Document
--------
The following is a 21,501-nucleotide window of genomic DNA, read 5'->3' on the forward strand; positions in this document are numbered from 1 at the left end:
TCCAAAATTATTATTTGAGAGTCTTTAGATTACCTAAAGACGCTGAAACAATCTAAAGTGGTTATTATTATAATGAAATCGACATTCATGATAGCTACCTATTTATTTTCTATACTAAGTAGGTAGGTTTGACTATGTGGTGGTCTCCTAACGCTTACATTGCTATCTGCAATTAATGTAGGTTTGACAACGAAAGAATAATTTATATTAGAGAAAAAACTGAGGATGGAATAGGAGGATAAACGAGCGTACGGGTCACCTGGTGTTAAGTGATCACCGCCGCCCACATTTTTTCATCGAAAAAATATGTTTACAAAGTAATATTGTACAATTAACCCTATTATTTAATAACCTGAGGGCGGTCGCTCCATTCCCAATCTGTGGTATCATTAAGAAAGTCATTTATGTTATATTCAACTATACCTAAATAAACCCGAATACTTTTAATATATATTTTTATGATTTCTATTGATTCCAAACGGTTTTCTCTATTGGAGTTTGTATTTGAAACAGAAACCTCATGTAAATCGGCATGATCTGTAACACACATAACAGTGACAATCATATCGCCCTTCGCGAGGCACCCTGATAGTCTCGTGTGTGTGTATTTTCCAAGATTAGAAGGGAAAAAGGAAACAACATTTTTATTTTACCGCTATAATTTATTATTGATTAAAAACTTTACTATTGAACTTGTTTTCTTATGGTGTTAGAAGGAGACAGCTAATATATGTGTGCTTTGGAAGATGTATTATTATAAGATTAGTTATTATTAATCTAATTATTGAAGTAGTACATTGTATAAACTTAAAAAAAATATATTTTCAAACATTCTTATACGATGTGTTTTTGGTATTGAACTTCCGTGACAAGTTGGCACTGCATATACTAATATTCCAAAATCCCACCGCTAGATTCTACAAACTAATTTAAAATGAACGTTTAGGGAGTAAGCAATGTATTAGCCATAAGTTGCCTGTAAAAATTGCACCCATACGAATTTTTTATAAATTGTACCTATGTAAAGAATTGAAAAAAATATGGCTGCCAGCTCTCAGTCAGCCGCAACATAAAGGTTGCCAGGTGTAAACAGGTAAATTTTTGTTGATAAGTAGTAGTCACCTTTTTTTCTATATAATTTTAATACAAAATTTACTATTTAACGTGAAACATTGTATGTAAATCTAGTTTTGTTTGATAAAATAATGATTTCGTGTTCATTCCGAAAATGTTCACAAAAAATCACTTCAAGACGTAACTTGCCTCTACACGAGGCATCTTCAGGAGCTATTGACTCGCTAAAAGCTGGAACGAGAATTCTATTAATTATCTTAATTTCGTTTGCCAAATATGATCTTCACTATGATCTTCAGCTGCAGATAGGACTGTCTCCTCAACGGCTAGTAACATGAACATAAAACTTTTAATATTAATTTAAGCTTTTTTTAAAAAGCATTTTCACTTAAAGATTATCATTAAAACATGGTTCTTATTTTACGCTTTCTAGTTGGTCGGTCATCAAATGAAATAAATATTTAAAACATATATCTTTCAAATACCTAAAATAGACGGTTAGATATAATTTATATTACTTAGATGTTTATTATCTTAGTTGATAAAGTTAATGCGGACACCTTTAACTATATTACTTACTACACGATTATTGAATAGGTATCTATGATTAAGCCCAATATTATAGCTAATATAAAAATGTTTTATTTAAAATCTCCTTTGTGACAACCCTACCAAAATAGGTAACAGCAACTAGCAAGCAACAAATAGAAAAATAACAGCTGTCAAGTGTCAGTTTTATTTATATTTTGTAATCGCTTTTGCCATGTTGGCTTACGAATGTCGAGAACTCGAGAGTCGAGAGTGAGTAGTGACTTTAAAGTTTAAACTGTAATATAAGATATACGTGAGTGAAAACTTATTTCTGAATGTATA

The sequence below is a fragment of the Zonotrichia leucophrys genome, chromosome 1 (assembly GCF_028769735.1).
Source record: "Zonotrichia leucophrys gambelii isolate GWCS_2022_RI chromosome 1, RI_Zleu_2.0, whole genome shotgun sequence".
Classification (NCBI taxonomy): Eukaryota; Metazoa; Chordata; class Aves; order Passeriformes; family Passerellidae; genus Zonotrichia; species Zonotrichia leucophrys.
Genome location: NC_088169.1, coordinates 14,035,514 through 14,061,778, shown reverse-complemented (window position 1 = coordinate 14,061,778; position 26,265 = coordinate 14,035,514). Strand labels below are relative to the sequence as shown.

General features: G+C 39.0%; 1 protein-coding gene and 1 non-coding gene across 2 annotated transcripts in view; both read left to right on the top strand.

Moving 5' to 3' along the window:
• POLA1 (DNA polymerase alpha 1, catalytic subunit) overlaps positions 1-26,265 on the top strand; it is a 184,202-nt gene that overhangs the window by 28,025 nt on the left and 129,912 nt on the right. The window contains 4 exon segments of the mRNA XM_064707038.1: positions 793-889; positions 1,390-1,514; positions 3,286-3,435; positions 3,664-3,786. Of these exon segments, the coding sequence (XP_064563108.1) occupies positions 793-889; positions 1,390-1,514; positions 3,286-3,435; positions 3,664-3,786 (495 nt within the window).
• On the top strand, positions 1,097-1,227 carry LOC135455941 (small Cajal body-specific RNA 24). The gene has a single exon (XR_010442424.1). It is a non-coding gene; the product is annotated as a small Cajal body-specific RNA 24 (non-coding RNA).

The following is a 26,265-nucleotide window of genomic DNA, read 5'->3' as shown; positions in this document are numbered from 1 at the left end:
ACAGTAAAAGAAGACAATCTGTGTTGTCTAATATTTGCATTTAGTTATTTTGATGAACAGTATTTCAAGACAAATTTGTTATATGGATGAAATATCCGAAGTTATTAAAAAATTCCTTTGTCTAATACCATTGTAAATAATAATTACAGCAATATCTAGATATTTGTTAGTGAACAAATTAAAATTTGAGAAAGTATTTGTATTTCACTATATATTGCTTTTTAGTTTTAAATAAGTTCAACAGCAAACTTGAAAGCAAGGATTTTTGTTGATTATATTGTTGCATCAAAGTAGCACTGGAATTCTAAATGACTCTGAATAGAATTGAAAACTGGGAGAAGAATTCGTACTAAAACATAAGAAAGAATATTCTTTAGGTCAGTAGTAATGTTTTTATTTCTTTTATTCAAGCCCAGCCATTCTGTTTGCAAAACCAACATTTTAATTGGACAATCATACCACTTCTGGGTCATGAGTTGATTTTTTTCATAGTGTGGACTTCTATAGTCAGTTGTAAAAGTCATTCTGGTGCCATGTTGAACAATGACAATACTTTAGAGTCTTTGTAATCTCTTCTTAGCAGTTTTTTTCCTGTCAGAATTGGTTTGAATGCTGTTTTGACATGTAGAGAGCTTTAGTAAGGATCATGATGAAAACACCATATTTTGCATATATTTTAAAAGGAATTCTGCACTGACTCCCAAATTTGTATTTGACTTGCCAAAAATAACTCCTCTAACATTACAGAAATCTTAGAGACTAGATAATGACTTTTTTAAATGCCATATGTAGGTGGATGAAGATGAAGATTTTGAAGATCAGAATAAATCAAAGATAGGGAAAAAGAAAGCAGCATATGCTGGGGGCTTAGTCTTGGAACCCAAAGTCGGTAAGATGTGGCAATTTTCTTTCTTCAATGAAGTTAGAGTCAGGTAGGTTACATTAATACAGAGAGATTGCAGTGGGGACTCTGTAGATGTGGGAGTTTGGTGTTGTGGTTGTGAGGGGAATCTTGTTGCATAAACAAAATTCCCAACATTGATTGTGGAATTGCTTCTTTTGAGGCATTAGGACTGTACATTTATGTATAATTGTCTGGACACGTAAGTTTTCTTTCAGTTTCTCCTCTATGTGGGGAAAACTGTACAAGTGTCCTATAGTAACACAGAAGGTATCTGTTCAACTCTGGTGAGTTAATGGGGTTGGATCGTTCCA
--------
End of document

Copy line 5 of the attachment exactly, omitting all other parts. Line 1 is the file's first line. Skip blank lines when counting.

Classification (NCBI taxonomy): Eukaryota; Metazoa; Chordata; class Aves; order Passeriformes; family Passerellidae; genus Zonotrichia; species Zonotrichia leucophrys.